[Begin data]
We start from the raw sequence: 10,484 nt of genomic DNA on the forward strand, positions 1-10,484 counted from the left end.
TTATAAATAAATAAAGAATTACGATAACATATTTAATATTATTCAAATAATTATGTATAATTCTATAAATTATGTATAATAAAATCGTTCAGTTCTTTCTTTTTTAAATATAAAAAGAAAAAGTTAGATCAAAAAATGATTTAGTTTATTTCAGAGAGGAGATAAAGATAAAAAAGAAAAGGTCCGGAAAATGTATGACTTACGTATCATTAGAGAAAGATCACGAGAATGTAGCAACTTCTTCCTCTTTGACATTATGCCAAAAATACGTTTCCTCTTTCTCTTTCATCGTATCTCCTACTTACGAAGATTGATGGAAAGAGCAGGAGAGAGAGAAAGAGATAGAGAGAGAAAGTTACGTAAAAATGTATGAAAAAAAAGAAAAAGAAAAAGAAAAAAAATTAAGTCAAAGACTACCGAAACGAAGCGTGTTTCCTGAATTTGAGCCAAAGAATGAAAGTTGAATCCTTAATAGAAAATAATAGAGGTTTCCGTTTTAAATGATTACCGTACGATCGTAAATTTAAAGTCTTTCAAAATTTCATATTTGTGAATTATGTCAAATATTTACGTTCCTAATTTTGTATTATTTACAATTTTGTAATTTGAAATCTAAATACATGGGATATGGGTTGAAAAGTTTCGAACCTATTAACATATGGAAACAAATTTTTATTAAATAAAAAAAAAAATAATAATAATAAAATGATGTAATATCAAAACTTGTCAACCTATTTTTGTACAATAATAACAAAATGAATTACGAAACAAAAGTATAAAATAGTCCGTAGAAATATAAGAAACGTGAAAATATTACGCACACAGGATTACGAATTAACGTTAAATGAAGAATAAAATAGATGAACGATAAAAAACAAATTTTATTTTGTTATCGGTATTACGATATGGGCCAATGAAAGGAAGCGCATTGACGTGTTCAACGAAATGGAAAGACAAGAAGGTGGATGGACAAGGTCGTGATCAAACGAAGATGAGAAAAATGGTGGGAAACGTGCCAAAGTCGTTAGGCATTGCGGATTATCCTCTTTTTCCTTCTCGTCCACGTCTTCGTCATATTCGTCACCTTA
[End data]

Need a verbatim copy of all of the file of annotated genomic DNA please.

We start from the raw sequence: 10,484 nt of genomic DNA on the forward strand, positions 1-10,484 counted from the left end.
TTATAAATAAATAAAGAATTACGATAACATATTTAATATTATTCAAATAATTATGTATAATTCTATAAATTATGTATAATAAAATCGTTCAGTTCTTTCTTTTTTAAATATAAAAAGAAAAAGTTAGATCAAAAAATGATTTAGTTTATTTCAGAGAGGAGATAAAGATAAAAAAGAAAAGGTCCGGAAAATGTATGACTTACGTATCATTAGAGAAAGATCACGAGAATGTAGCAACTTCTTCCTCTTTGACATTATGCCAAAAATACGTTTCCTCTTTCTCTTTCATCGTATCTCCTACTTACGAAGATTGATGGAAAGAGCAGGAGAGAGAGAAAGAGATAGAGAGAGAAAGTTACGTAAAAATGTATGAAAAAAAAGAAAAAGAAAAAGAAAAAAAATTAAGTCAAAGACTACCGAAACGAAGCGTGTTTCCTGAATTTGAGCCAAAGAATGAAAGTTGAATCCTTAATAGAAAATAATAGAGGTTTCCGTTTTAAATGATTACCGTACGATCGTAAATTTAAAGTCTTTCAAAATTTCATATTTGTGAATTATGTCAAATATTTACGTTCCTAATTTTGTATTATTTACAATTTTGTAATTTGAAATCTAAATACATGGGATATGGGTTGAAAAGTTTCGAACCTATTAACATATGGAAACAAATTTTTATTAAATAAAAAAAAAAATAATAATAATAAAATGATGTAATATCAAAACTTGTCAACCTATTTTTGTACAATAATAACAAAATGAATTACGAAACAAAAGTATAAAATAGTCCGTAGAAATATAAGAAACGTGAAAATATTACGCACACAGGATTACGAATTAACGTTAAATGAAGAATAAAATAGATGAACGATAAAAAACAAATTTTATTTTGTTATCGGTATTACGATATGGGCCAATGAAAGGAAGCGCATTGACGTGTTCAACGAAATGGAAAGACAAGAAGGTGGATGGACAAGGTCGTGATCAAACGAAGATGAGAAAAATGGTGGGAAACGTGCCAAAGTCGTTAGGCATTGCGGATTATCCTCTTTTTCCTTCTCGTCCACGTCTTCGTCATATTCGTCACCTTA